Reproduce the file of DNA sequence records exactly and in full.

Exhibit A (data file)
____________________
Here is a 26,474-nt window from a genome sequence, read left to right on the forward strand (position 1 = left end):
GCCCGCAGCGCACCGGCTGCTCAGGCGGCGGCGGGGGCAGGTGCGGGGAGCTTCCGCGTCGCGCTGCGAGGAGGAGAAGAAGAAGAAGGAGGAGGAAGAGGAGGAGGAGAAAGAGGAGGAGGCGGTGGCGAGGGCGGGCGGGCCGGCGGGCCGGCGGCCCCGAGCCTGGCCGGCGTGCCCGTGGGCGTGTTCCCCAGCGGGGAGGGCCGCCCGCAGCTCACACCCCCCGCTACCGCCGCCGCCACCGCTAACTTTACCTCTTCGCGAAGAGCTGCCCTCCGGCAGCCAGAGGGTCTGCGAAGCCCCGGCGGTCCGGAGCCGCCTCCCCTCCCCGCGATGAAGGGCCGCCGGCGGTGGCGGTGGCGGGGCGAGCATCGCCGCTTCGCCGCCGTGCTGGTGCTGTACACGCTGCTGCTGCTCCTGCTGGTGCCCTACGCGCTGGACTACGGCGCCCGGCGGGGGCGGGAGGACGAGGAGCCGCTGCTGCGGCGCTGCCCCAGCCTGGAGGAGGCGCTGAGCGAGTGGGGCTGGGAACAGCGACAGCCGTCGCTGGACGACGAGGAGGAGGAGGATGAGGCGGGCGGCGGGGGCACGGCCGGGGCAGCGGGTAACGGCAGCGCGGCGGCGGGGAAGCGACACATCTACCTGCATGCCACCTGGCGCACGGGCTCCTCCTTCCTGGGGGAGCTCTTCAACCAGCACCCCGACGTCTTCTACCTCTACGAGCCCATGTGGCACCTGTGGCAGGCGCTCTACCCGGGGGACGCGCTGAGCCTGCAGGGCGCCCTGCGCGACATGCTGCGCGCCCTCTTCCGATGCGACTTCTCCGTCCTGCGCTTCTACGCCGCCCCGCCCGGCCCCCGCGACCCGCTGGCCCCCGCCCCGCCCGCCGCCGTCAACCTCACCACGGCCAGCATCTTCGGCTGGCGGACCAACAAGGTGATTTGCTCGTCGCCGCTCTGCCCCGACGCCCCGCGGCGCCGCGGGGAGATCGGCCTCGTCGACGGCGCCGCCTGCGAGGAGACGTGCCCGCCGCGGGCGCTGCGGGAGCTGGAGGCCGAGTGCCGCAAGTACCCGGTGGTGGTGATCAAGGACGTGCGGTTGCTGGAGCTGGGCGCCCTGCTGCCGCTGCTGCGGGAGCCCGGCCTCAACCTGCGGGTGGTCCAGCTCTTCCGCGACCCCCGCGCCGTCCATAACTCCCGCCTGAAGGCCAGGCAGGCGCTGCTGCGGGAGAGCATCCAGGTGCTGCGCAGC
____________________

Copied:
Here is a 26,474-nt window from a genome sequence, read left to right on the forward strand (position 1 = left end):
GCCCGCAGCGCACCGGCTGCTCAGGCGGCGGCGGGGGCAGGTGCGGGGAGCTTCCGCGTCGCGCTGCGAGGAGGAGAAGAAGAAGAAGGAGGAGGAAGAGGAGGAGGAGAAAGAGGAGGAGGCGGTGGCGAGGGCGGGCGGGCCGGCGGGCCGGCGGCCCCGAGCCTGGCCGGCGTGCCCGTGGGCGTGTTCCCCAGCGGGGAGGGCCGCCCGCAGCTCACACCCCCCGCTACCGCCGCCGCCACCGCTAACTTTACCTCTTCGCGAAGAGCTGCCCTCCGGCAGCCAGAGGGTCTGCGAAGCCCCGGCGGTCCGGAGCCGCCTCCCCTCCCCGCGATGAAGGGCCGCCGGCGGTGGCGGTGGCGGGGCGAGCATCGCCGCTTCGCCGCCGTGCTGGTGCTGTACACGCTGCTGCTGCTCCTGCTGGTGCCCTACGCGCTGGACTACGGCGCCCGGCGGGGGCGGGAGGACGAGGAGCCGCTGCTGCGGCGCTGCCCCAGCCTGGAGGAGGCGCTGAGCGAGTGGGGCTGGGAACAGCGACAGCCGTCGCTGGACGACGAGGAGGAGGAGGATGAGGCGGGCGGCGGGGGCACGGCCGGGGCAGCGGGTAACGGCAGCGCGGCGGCGGGGAAGCGACACATCTACCTGCATGCCACCTGGCGCACGGGCTCCTCCTTCCTGGGGGAGCTCTTCAACCAGCACCCCGACGTCTTCTACCTCTACGAGCCCATGTGGCACCTGTGGCAGGCGCTCTACCCGGGGGACGCGCTGAGCCTGCAGGGCGCCCTGCGCGACATGCTGCGCGCCCTCTTCCGATGCGACTTCTCCGTCCTGCGCTTCTACGCCGCCCCGCCCGGCCCCCGCGACCCGCTGGCCCCCGCCCCGCCCGCCGCCGTCAACCTCACCACGGCCAGCATCTTCGGCTGGCGGACCAACAAGGTGATTTGCTCGTCGCCGCTCTGCCCCGACGCCCCGCGGCGCCGCGGGGAGATCGGCCTCGTCGACGGCGCCGCCTGCGAGGAGACGTGCCCGCCGCGGGCGCTGCGGGAGCTGGAGGCCGAGTGCCGCAAGTACCCGGTGGTGGTGATCAAGGACGTGCGGTTGCTGGAGCTGGGCGCCCTGCTGCCGCTGCTGCGGGAGCCCGGCCTCAACCTGCGGGTGGTCCAGCTCTTCCGCGACCCCCGCGCCGTCCATAACTCCCGCCTGAAGGCCAGGCAGGCGCTGCTGCGGGAGAGCATCCAGGTGCTGCGCAGC